times. The average call arrival rate λp was taken to be 1/60, Diffusion Constant D = 200, and

v =0.For the timer-based strategy, the updates were carried out on two occasion's i.e., when the inter-arrival time exceeded the timeout parameter or when the time between two updates exceeded the timeout interval. The location of the user is also assumed to be known just after a call delivery.In the location area based strategy, updates were carried out each time the user crosses its LA boundary. It is assumed that an update has been made just before call arrival.




A. Timer Based Location Update/Paging

From equation (2) for the Overall Cost of

Paging and Registration, i.e.,









(t ) 

1 et



2(erf ( t )  2 (


)  e



Figure 1 is plotted for different mobility indices ρ, the optimum t is apparent for higher mobility indices. The optimum timer value is a function of D and λp. A higher mobility idex ρ requires a shorter update interval t and incurs a higher cost, which clearly indicates that if a user is location volatile and receives calls less often, it is better to track the user with smaller t. In contrast, if a user moves less and receives more calls, a longer t is more appropriate.

D as LLA is fixed. For the optimal positioning of an LA, the following results are observed. When there is no motion drift (v=0), the LA must be placed symmetrically with respect to the location registration renewal point x0 , i.e., x0 is always at the center of the new LA after each registration. The LA must be shifted in the direction of v and the distance shifted increases with v as shown in figure 2. Diffusion constant D represents a motion uncertainty region around the initial position x0. When D is small, the uncertainty region is small. While with large D, there is a larger region, indicating that more cells between x0 and B1 that needs to be included in the new LA.Motion with larger v and smaller D suggests more deterministic motion, while motion with smaller v and a larger D represents a more random motion that needs a larger LA to cover.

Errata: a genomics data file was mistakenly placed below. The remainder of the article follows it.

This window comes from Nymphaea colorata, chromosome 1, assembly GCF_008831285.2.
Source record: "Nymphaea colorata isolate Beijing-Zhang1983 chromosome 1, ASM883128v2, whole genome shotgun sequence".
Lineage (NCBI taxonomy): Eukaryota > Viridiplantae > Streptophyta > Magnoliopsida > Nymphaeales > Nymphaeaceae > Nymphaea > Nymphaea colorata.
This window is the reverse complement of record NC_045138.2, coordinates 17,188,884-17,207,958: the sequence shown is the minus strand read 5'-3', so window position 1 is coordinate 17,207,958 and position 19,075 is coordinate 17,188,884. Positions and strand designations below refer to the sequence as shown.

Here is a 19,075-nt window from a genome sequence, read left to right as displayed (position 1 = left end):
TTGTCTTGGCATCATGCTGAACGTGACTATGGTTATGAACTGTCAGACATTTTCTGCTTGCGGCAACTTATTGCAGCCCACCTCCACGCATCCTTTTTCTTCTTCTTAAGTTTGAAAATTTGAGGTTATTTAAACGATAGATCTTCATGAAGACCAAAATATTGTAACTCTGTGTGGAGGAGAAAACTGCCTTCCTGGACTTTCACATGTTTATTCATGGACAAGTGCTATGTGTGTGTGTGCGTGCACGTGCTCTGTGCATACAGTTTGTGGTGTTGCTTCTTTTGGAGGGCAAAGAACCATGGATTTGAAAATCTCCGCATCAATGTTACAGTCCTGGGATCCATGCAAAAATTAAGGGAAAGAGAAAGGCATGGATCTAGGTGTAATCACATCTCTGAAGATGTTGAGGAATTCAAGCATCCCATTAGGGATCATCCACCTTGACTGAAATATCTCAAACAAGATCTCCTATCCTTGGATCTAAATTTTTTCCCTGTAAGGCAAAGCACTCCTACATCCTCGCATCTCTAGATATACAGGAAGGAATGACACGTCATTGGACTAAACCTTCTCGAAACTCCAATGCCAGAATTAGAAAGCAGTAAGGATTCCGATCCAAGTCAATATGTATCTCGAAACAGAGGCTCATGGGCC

Fig. 1. The Total cost versous time for various values of mobility index ρ = 100, 500, 1000.

B. Location Area Update/Paging

Based on equation (5), figure 2 shows B1 and B2 = B1 + LLA as a function of v for different values of

Fig.2.. Effect of motion Drift velocity and diffusion constant D on LA positioning, assuming LA size = B2 -B1 = 400 and the user initial position x0 =0


The optimum timer based strategy proves to be the best choice for location updateamong the other strategy. It is also the simplest to implement since the user only has to maintain a clock to measure the time since its last update and sends an update when the timeout occurs.

The timeout value is set according to the user's mobility and call arrival characteristics. The optimum timer value t is a function of Diffusion Constant D and call arrival rate λpA higher mobility index ρ requires a shorter update interval t and incurs a higher cost, which clearly indicates that if a user is location volatile and receives calls less often, it is better to track the user with a smaller t. In contrast, if a user moves less and receives more calls, a longer t is more appropriate.

The paper also showed that the timer - based minimum registration/paging cost isdependent on location

uncertainly rather than mean user velocity. This is because amobile moving at a constant rate an a known direction has a mobility index of zerosince there is no uncertainty in its location. Therefore, cost incurred in tracking himdown is minimum.

Diffusion constant D represents a motion uncertainty region around the initial position x0. When D is small, the uncertainty region is small. While with large D, there is a large region, indicating that more cells between x0 and B1 that needs to be included in the new LA.

Motion with larger v and smaller D suggests more determination motion, while motion with smaller v and larger D represents a more random motion the needs a larger LA to cover.